4. Don’t let team hostility consume you
At times, QA team members can seem downright impossible to deal with. This can arise from personal differences, disconnect with others’ thinking processes, miscommunication—so on and so forth. Don’t feel guilty if your first instinct is the desire to completely block out the presence of the coworker(s) you can’t get along with. But, if only it were as easy as that.
Since you are working as part of a QA team, chances are that you are stuck with XYZ for a solid period of time. So, instead of expending your energy in cultivating a hostile atmosphere, use it to communicate—openly and transparently—with your team members, and attempt to resolve the issues. If that doesn’t work out, take it up with your team lead. In short: negative emotions arising from team conflict can get taxing, so you should address it before it bogs you down.
5. Deep breathing
There are many breathing exercises out there that can help calm you down in situations where you are crumbling under the intensity of your emotions. One example is square, or box, breathing. This is how the technique works: inhale through your nose while counting to 4, hold your breath for 4 seconds, slowly exhale through your mouth while counting to 4, and finally, wait for 4 seconds before repeating the process.
You don’t necessarily have to do this only under stressful circumstances—try practicing it at different intervals during the day. It is a significant facilitator in stress management.
6. Don’t make important decisions in an emotional state
When you are overly emotional—whether that is with anguish, fear, anger, or guilt—you are likely to let your emotions cloud your rational judgement. Before making any decision that will have long lasting consequences, clear your mind and release any intense emotion that’s clasping your mind, so you can base your conclusion on objective grounds.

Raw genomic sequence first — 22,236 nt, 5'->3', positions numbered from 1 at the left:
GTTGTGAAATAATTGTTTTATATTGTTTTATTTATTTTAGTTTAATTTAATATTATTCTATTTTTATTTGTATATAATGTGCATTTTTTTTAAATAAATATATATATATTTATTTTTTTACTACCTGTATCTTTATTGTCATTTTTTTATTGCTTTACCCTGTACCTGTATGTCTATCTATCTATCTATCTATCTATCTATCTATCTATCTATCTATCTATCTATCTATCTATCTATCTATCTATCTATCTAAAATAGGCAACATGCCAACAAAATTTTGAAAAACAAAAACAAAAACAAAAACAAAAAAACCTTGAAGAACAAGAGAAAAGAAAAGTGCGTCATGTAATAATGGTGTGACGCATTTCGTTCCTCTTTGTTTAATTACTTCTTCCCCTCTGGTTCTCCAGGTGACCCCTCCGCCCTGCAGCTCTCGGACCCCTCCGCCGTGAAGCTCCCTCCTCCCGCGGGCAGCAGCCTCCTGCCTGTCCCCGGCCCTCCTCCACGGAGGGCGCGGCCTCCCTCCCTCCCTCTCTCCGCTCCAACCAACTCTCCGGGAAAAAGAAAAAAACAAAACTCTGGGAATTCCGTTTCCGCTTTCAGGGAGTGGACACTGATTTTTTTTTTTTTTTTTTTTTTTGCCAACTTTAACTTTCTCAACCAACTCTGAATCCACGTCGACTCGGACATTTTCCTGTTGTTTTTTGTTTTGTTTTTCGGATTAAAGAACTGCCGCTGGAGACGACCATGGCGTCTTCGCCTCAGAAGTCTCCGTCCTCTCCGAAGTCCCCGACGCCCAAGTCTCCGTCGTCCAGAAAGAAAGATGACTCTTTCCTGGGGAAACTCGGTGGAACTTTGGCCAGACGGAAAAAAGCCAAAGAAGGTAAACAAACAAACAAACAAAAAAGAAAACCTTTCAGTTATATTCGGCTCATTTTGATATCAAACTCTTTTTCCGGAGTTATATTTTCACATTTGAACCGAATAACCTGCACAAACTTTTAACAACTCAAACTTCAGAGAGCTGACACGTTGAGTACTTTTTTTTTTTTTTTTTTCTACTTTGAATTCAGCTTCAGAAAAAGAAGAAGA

7. Compartmentalize your work and personal life
We are often guilty of letting stressors from our personal life spill over into our work life, whether we do this consciously or subconsciously. When you arrive at the office, try to concentrate all your focus on the work itself, rather than getting distracted by non-official matters. Don’t let triggers from your personal life affect your work; a better option would be to take some time off from work if there are matters at home that require your attention.
8. Take a short walk
Detaching yourself from your surroundings and catching a breather is yet another useful technique to release negative emotion. A good way to do this is to take a short walk in attempt to unwind yourself. Step outside your office for a bit, and perhaps grab a cup of tea or a glass of water on the way back.
Being consumed by negative emotions at work can be challenging, no doubt. As emotions are a part of human existence, you cannot avoid them—but you can certainly control the way you deal with them.
Implementing the above tips would be a promising start.